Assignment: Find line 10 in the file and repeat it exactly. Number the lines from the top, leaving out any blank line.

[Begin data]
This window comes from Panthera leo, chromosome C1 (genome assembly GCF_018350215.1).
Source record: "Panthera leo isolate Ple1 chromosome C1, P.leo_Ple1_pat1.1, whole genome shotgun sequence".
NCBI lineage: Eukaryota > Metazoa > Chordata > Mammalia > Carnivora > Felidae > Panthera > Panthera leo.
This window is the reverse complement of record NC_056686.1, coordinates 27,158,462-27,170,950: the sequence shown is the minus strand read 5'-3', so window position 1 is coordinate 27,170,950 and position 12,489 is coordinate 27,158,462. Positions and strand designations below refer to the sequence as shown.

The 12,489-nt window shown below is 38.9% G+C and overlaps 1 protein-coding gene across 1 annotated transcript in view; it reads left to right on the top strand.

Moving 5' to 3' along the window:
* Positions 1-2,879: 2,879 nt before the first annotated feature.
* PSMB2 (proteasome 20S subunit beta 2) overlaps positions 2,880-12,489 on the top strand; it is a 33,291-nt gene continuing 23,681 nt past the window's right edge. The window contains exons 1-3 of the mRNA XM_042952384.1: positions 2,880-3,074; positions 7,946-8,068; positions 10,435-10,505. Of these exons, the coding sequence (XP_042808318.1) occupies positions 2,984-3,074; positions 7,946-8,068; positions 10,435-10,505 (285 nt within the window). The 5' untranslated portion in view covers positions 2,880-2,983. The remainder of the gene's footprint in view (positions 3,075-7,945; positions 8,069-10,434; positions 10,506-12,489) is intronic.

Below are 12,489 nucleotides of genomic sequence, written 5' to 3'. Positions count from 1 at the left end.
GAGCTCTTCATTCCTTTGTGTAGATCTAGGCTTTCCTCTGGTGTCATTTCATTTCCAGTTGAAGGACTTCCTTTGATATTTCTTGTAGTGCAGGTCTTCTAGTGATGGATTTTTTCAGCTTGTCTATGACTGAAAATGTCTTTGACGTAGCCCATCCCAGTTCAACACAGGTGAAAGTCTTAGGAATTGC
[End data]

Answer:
GAGCTCTTCATTCCTTTGTGTAGATCTAGGCTTTCCTCTGGTGTCATTTCATTTCCAGTTGAAGGACTTCCTTTGATATTTCTTGTAGTGCAGGTCTTCTAGTGATGGATTTTTTCAGCTTGTCTATGACTGAAAATGTCTTTGACGTAGCCCATCCCAGTTCAACACAGGTGAAAGTCTTAGGAATTGC